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Khan Academy says e-learning growth in Canada is skyrocketing past global trend

Shruti Shekar
Telecom & Tech Reporter
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Khan Academy, a U.S.-based online learning company, has seen a 322 per cent increase in Canadians using its platform, far beyond the growth it has seen globally. And as Ontario tries to shift learning online for different grades levels, Khan Academy has said it is willing to work with the government to help craft learning solutions. Ontario has closed schools until at least May 4.

Sal Khan said in an interview that the non-profit is in initial talks with districts in the U.S. and governments globally, and noted Canada has not approached them yet.

“The simple answer is yes. We have had early conversations with various levels of government. A few international as well,” he said. “School closings happen really at the spur of a moment. We did an informal survey of our teachers on Khan Academy and half of their districts have absolutely zero plans. It might have been okay if this was viewed as an extended spring break, but it’s not.”

A Khan Academy spokesperson said in an email that this week alone Canadians spent about 19 million “learning minutes” on the e-learning platform, a 322 per cent increase from the 4.5 million learning minutes spent during the same period a year ago.

The spokesperson also indicated that globally they’ve seen five to six times growth in registrations but in Canada, those numbers are “jaw-dropping.”

“Over the last week alone we’ve had close to 100,000 registrations, where this time last year we had around 5,000,” the spokesperson said, adding that last week they had 15,000 parent registrations.

Khan said globally students spent 30 million learning minutes per day on the non-profit’s website before the pandemic. He said that number is now close to 90 million learning minutes per day. 

Khan Academy offers educational materials free of cost to students, parents, and teachers globally.

In Ontario, Education Minister Stephen Lecce said the plan for students will have standards for different grade levels and, where it is applicable, will incorporate online learning. If that is not possible, the government said telephone calls and mail-out packages will be used.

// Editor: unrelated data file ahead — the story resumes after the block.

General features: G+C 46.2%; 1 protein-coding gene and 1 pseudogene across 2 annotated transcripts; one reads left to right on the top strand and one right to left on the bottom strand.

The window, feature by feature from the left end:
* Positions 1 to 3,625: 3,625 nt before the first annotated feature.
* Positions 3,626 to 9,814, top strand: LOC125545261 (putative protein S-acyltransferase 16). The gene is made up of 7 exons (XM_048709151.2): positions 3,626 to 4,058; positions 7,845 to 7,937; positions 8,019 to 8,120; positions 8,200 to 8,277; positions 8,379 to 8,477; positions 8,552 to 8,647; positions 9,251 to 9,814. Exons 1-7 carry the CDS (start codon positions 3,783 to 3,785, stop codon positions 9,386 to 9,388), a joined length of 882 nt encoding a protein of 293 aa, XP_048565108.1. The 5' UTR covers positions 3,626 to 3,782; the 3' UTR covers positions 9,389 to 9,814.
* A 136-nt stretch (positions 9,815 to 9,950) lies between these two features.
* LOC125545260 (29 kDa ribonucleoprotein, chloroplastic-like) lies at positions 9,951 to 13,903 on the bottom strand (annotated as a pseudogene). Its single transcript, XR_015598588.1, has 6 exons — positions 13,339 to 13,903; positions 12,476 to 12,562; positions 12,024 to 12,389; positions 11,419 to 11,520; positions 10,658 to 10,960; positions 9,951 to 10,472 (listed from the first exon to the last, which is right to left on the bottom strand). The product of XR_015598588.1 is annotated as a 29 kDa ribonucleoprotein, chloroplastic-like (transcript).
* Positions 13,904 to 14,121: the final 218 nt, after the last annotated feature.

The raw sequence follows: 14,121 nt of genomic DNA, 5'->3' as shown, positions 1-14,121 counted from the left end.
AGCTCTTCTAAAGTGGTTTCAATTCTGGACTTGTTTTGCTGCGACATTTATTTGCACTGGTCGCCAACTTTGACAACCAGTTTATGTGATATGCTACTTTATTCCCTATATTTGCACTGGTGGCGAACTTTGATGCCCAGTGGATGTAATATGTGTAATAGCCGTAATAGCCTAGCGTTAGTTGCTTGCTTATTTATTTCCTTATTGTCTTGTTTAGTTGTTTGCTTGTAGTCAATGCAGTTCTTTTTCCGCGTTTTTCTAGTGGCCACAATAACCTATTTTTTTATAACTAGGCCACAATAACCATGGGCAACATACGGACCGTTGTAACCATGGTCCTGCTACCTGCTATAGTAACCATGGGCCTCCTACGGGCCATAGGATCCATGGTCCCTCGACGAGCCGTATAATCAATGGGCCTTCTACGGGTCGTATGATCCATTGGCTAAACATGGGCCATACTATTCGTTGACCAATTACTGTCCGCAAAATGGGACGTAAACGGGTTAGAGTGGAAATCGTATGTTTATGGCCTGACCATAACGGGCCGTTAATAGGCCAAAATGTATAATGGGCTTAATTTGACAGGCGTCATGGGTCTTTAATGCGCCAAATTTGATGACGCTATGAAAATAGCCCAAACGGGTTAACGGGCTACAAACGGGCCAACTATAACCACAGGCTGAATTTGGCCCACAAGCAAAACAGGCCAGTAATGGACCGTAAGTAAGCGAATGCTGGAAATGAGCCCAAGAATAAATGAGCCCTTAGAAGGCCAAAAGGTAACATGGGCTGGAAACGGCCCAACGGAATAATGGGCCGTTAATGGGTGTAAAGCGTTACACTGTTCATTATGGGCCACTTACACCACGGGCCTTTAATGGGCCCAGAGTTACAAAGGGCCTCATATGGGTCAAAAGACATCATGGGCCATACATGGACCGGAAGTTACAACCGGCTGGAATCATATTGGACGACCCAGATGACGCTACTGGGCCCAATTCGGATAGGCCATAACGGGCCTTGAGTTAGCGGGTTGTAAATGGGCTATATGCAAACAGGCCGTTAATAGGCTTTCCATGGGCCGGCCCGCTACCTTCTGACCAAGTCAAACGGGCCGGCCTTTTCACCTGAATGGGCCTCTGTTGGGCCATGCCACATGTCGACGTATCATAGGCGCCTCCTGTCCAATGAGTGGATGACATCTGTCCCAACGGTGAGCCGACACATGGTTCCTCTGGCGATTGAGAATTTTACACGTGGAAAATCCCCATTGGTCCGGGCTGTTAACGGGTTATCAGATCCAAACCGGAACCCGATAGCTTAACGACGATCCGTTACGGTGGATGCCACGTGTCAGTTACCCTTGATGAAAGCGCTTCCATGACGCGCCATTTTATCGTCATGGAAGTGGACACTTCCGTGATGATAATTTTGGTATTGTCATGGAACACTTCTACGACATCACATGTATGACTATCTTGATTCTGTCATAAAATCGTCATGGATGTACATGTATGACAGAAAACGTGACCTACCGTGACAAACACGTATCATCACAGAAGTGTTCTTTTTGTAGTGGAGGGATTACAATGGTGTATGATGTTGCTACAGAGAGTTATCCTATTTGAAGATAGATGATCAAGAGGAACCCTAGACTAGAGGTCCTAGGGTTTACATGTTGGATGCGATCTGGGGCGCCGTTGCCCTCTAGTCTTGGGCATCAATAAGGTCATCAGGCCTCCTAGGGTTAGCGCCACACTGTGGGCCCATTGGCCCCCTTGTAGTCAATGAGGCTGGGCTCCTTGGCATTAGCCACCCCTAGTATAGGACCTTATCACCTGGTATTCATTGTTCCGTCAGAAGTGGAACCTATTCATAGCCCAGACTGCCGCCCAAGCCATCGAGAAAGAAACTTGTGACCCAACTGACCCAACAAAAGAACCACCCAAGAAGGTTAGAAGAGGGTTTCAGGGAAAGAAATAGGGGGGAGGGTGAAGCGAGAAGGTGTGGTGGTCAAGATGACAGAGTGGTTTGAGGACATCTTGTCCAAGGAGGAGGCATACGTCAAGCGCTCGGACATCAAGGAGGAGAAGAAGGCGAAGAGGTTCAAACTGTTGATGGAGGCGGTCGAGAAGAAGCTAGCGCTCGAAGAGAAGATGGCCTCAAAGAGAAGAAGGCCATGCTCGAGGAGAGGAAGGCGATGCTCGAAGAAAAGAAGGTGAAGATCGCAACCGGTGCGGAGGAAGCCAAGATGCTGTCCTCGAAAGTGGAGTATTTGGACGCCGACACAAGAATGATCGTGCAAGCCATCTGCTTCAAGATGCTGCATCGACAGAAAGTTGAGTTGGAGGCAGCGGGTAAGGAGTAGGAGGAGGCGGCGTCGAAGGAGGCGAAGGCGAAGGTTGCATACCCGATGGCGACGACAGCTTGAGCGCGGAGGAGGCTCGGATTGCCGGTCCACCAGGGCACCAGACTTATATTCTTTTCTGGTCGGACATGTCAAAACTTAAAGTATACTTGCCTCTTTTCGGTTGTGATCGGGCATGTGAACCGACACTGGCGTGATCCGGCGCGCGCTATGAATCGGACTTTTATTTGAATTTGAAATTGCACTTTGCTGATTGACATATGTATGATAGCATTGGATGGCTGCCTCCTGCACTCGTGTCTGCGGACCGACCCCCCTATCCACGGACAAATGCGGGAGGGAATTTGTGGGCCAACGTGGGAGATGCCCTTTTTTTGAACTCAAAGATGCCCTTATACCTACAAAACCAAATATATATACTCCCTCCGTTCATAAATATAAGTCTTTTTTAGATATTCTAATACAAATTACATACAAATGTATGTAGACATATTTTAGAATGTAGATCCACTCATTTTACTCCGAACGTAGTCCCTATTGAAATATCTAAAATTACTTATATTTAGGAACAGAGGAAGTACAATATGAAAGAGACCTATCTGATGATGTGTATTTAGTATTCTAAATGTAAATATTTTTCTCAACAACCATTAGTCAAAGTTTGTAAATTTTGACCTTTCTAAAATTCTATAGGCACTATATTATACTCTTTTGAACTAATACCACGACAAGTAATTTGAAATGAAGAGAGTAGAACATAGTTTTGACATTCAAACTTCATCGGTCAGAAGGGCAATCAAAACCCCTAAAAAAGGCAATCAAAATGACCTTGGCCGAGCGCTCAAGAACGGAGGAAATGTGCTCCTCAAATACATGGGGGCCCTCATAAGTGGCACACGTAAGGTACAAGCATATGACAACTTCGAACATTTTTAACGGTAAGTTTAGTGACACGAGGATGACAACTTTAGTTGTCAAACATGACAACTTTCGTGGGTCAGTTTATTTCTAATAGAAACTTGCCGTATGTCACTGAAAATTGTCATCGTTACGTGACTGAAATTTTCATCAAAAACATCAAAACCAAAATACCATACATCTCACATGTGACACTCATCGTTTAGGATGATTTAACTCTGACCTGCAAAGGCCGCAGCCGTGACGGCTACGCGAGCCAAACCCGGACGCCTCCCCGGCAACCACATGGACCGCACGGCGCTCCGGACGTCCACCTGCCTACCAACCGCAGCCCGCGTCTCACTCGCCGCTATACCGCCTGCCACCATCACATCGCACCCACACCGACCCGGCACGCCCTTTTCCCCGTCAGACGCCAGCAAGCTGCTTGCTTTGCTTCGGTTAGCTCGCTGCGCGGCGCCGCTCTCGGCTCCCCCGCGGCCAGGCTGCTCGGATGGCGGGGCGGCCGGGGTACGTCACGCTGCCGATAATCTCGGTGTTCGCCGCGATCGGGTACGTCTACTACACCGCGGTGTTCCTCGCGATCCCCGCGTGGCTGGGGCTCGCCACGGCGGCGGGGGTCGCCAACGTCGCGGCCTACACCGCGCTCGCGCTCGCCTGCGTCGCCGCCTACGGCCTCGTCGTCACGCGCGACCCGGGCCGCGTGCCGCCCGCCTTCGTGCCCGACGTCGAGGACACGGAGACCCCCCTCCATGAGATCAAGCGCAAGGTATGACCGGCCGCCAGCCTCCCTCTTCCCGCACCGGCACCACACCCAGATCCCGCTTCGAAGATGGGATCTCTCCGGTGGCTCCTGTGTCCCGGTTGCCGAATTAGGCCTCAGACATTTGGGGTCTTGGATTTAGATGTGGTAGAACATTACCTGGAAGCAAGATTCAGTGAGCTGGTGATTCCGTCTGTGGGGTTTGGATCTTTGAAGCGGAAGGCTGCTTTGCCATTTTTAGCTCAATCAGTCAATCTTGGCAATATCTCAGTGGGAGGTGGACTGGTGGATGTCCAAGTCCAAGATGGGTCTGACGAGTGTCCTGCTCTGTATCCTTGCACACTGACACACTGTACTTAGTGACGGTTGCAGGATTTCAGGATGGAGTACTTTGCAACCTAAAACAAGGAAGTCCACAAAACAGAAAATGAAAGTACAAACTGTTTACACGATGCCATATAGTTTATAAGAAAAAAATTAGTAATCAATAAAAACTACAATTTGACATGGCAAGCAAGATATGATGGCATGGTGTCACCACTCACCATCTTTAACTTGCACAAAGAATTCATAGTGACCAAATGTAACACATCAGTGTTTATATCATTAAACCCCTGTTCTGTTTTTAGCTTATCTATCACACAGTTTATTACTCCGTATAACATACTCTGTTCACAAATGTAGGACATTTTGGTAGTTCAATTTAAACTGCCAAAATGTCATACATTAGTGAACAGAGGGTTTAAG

“These are extraordinary times,” Lecce said. “We’re moving quickly with two aims in mind. The first, to keep your child safe, the second is to keep them engaged in learning.”

The Ontario Public School Boards’ Association also indicated it was creating a local plan and assessing the needs of students that require access to the internet, computers, and tools required to continue learning. 

Khan noted that the platform can and should be part of that discussion as well, adding that parents should be aware of solutions out there especially for those who have never had to think about homeschooling or distance learning. 

“I’m going through the same feelings at home. We’ve been telling parents ‘don’t beat yourself up. This has been thrust onto you,’” he said. “There’s already ambient stress for so many reasons right now and the last thing you need to do is beat yourself up for a week or two if your kids aren’t optimally learning everything that they possibly could.”

Since the surge in new subscribers, Khan said the platform has started offering daily calendars for different age groups and doing webinars on how to get started. 

E-learning could benefit kids with gaps in the future 

In the future when the pandemic subsides, Khan believes that e-learning could be used as an added tool to help students fill gaps they find they are not able to fill in classrooms. 

For example if a student was able to learn and earn 80 per cent in a course, the student could use e-learning to learn the 20 per cent that they lost out on. 

Khan added that schools have to be able to incorporate e-learning solutions so that if this were to happen again, they would be able to transition students seamlessly so they can continue to have the same learning experience they had before. 

“Now with the crisis, you need to have a plan so that you can transition between the physical state and the virtual state pretty fluidly. And home learning state can’t be a completely different experience,” he said. “It has to leverage the same types of tools, reports, accountability system that you were using before.”

With files from Canadian Press

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